This miniature marvel could have seen Porsche enter the ’90s with a truly affordable entry-level sports car


IN THE WEIRD WORLD OF CAR connection­s there are few more improbable tales than the one about the ill-fated baby Boxster that owed its existence to the original SEAT Ibiza. This stranger-than-fiction story starts with SEAT’S lofty plans for the ’80s, hatched after the split from its sugar daddy, Fiat. To help achieve these dreams and deliver the first-gen Ibiza of 1984 it hired the finest car consultant­s from across Europe, including Giugiaro for styling and Karmann for body engineerin­g. Porsche was signed up to take care of powertrain­s and duly delivered a new engine and gearbox package before boldly pitching an additional use for it: would SEAT be interested in going splits on a mid-engined sports car? Amazingly, the Spanish said yes and design work started under the nickname ‘Junior’, only for VW to take over SEAT in 1986, after which the collaborat­ion was cancelled.

Over in Weissach, however, they weren’t giving up on the idea of an entry-level roadster. The 924 had always been problemati­c for Porsche, sneered at for its use of VW hardware and painfully unprofitab­le thanks to the cost of having Audi assemble it. This new car, now freed of any link to downmarket SEAT, could be Porsche’s way to make a new baby that avoided the 924’s failings. The Junior became a solo project and developmen­t pressed ahead under the internal code number 984.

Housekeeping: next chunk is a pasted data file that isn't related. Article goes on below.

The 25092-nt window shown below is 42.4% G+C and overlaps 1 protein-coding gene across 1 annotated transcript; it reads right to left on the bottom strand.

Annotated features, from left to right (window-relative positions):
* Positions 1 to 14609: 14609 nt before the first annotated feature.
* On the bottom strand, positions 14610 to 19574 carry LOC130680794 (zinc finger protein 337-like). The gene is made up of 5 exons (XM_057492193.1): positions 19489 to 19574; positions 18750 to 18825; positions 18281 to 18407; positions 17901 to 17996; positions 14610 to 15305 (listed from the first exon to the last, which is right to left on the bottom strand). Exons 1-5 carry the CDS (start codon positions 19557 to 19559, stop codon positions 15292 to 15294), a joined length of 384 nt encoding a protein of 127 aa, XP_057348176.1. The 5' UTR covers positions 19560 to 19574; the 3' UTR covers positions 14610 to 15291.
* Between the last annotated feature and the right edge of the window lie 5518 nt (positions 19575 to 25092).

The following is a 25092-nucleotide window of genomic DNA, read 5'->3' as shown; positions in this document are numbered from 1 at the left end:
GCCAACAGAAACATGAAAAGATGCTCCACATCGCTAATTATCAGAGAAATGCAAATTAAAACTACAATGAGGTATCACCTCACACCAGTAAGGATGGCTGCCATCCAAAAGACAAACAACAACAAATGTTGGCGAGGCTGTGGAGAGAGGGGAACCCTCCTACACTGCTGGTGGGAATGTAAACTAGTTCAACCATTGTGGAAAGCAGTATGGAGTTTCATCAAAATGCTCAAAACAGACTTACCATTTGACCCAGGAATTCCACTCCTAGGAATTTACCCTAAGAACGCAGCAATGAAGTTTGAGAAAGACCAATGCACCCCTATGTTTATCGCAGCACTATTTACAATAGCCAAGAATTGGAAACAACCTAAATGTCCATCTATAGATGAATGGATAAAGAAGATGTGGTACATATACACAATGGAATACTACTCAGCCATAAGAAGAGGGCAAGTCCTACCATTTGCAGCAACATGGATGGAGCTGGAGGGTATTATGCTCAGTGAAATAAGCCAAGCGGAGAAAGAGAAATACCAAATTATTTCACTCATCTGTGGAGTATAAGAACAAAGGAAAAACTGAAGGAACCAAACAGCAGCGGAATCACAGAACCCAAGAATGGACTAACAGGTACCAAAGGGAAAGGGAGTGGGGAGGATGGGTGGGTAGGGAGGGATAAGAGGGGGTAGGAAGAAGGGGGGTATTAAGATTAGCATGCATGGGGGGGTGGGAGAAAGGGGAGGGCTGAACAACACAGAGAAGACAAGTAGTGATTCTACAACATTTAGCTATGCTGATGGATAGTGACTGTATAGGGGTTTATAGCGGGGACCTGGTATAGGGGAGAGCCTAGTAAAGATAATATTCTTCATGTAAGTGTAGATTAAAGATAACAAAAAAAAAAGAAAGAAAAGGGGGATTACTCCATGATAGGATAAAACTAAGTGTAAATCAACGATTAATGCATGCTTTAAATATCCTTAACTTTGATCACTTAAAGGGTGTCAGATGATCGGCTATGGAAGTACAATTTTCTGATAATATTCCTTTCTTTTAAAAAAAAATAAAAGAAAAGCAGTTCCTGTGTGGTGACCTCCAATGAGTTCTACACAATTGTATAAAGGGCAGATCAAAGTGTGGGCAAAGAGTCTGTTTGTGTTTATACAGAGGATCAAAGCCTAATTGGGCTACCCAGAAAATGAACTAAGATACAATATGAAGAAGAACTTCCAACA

In March 1987 a British magazine ran long-lens photos of a naked roadster bodyshell being carried by a forklift deep within Porsche’s engineerin­g centre. The accompanyi­ng article identified it as evidence of project 984 and added that discussion­s were ongoing as to how it would be powered. The engine could be a flat-four derived from the six in the 911, it might be a V6 based on Hans Mezger’s Indianapol­is racing V8, it could even be a V4 created by slicing a 928 engine in half. However, it was also claimed that SEAT’S ‘System Porsche’ unit was in the running, as were a pair of VW motors: the EA827 from the Golf GTI and the flat-four ‘Wasserboxe­r’ from the T3. As if the 924 hadn’t earnt enough ‘van engine’ jibes to last Porsche a lifetime.

Perhaps mindful of this, engineers eventually committed to creating a brand new 2-litre, 16-valve flat-four, targeted to make between 120 and 150 horsepower with the possibilit­y of more when fitted with a turbocharg­er. All they needed to proceed was sign-off from management for this and the entire 984 project. To whet the bosses’ appetites the R&D team built the car you see here, wearing 928-inspired styling along with two technical novelties: a folding metal roof and a multi-link rear axle of the type later used under the 993. The rest of the car was a glorious mongrel, what with its 944 dashboard, 912 gearbox, 911 brakes and steering, and the 2.4-litre engine from an old 914, tuned by Willibald to give a little more pep.

This neatly finished bitsa was ready for a management ride and drive session in September 1987, which was unfortunat­e timing because the following month stock markets crashed, Porsche sales nose-dived, and the company embarked on a frantic round of cost cutting. The 984 was a brand-new model with a bespoke engine intended to arrive in showrooms starting at just 40,000DM (£12,000 in 1987 money, or the same as a contempora­ry Toyota MR2 T-bar). Denied the economic sense of partnering with another car maker it presented a tenuous business case as it was. Once financial times got tricky it was doomed to feel the grey hands of accountanc­y around its neck and by March 1988 the lone 984 demo car had been parked up for good. Fortunatel­y for carchaeolo­gists, Porsche has always been slow to throw out unwanted stuff and the car survives to this day in the corporate museum.

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